Lizzie Campbell, the brilliant artist behind Clay Disarray, joins us on Close-Up Culture to discuss her work.
Your polymer clay pieces are so joyful and fun. What do you most enjoy about your work and creating with polymer clay?
I enjoy most aspects of my work, but I particularly enjoy the act of getting lost in making a sculpture. We live in a world where we’re constantly bombarded with all sorts of audio and visual media, so I enjoy the process of getting hyper-focused on an artwork when I can block out all of these distractions. It’s almost like a form of mindfulness.
Over recent years, I’ve started making process videos on my YouTube channel, along with tutorials for those new to polymer clay, and it’s been a real surprise to me as to how much I enjoy it. Like many artists, I’m a true introvert so it wasn’t an obvious step for me, but I really enjoy explaining how to use polymer clay, or just having a ramble about various things while showing how my sculptures come together.
When did you discover polymer clay and that it was the right artistic medium for you?
Well, it was a bit of a journey to be honest! I’ve drawn all of my life, but I had real issues in trying to settle into a style or aesthetic that felt uniquely my own, and I’d often oscillate between cartooning and more realistic illustration.
So, I decided to return to full-time study in my early 30’s and signed up for a HND course in Visual Communication, followed by a degree in illustration. I loved the HND course in particular, as, being a multimedia course, it allowed me to experiment with different creative disciplines and materials, many of which I would never have felt inclined to look into in any great depth. It was during a clay workshop where I found that I was immediately drawn to the material and felt really curious to see where I could take things.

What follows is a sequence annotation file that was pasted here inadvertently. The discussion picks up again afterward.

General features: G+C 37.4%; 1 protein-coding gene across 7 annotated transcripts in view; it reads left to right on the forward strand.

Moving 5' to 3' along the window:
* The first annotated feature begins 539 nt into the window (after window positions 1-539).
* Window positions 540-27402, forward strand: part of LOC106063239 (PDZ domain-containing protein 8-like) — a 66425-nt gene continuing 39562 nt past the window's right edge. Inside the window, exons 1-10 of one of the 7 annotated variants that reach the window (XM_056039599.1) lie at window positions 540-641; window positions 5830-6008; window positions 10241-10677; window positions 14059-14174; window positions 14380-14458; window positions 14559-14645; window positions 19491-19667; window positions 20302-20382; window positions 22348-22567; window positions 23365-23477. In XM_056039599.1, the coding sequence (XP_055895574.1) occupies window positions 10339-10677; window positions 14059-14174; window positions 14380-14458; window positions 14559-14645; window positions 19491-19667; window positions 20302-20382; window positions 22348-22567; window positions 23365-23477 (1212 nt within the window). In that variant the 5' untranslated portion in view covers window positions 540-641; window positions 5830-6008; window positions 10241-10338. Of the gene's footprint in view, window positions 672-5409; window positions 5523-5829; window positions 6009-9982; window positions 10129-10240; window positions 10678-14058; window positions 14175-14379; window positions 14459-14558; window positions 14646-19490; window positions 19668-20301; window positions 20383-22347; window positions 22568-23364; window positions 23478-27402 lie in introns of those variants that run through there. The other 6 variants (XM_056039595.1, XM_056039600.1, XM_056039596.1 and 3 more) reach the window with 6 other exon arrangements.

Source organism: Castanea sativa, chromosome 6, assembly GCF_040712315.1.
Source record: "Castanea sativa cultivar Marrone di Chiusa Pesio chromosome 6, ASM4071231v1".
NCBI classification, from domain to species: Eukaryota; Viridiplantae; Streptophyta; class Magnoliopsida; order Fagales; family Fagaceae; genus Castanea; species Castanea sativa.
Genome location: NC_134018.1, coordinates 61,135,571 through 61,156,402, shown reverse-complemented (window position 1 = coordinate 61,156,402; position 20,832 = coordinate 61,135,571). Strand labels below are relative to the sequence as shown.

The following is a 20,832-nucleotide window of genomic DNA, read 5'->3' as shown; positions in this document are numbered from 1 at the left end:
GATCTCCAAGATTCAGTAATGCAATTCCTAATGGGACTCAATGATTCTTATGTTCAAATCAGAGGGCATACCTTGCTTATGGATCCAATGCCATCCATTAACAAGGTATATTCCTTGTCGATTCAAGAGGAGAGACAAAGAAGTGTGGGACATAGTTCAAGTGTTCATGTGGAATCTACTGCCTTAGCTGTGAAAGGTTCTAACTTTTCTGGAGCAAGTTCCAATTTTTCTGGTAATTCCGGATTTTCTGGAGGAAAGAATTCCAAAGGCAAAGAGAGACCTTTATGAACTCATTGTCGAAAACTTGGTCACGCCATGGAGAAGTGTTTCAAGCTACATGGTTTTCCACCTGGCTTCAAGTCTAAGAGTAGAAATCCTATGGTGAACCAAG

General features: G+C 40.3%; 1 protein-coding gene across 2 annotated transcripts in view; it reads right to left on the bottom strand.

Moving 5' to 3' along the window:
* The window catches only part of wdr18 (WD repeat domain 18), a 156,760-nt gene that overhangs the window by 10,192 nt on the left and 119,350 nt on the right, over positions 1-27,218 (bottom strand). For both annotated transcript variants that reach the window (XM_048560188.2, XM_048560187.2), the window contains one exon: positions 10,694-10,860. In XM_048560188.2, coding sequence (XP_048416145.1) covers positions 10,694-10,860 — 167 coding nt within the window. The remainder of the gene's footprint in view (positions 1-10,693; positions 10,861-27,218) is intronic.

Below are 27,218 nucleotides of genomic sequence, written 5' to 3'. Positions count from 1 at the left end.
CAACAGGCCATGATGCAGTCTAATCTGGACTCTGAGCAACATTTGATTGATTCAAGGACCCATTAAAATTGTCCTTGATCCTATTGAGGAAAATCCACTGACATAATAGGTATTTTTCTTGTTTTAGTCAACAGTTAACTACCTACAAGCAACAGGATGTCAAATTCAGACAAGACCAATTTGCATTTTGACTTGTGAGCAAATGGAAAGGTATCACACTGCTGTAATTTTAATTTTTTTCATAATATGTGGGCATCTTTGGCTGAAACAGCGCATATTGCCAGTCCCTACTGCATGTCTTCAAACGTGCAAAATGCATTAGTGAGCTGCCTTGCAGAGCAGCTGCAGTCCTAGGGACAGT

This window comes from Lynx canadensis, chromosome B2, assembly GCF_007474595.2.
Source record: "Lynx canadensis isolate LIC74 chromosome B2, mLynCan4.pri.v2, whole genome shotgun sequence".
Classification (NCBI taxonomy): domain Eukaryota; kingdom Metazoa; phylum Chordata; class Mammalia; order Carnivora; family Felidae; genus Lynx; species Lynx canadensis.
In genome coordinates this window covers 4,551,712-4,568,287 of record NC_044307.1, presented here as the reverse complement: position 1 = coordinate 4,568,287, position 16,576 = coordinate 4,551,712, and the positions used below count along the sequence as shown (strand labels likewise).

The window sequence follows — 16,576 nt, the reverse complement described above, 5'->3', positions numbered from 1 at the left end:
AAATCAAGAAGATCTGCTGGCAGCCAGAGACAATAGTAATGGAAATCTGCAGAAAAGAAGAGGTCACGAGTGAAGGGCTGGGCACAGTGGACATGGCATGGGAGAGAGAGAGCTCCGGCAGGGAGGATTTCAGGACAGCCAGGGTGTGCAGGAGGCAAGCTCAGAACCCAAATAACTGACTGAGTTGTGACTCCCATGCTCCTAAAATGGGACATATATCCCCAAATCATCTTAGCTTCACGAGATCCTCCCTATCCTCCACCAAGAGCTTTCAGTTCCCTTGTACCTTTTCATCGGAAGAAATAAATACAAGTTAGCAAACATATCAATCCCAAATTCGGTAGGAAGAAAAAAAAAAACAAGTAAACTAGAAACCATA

So I set about creating a series of images called ‘May Contain Spoilers’ where I recreated well-known movie scenes using air-dry clay and dolls house props for a course project. The sculptures were very raw in style, as I had limited time to work on the project, but it was so helpful in visioning where I wanted to take my work next. There’s a secret link to the project at https://www.claydisarray.co.uk/May-Contain-Spoilers
Over the next few months, I moved away from air-dry clay and began working with polymer clay. As it’s a very different material to conventional clay (it actually isn’t a ‘clay’ at all, but a plastic) it took a great deal of time to get to understand how to use it, and to be honest after nearly a decade of working with polymer, I’m still learning! I feel I’m finally at a place where I’m happy with my style as I think my work is pretty unique, but I’m sure – and I indeed hope – that my work will evolve further as time goes on.
What is the hardest part of the process when making a piece with polymer clay?
The most difficult aspect is definitely trying to capture a likeness. This didn’t matter quite so much in the early days as I was more concerned about trying to keep my work clean and fingerprint-free, as polymer clay is notorious for picking up tiny airborne fibres, etc, regardless of how clean your working environment is.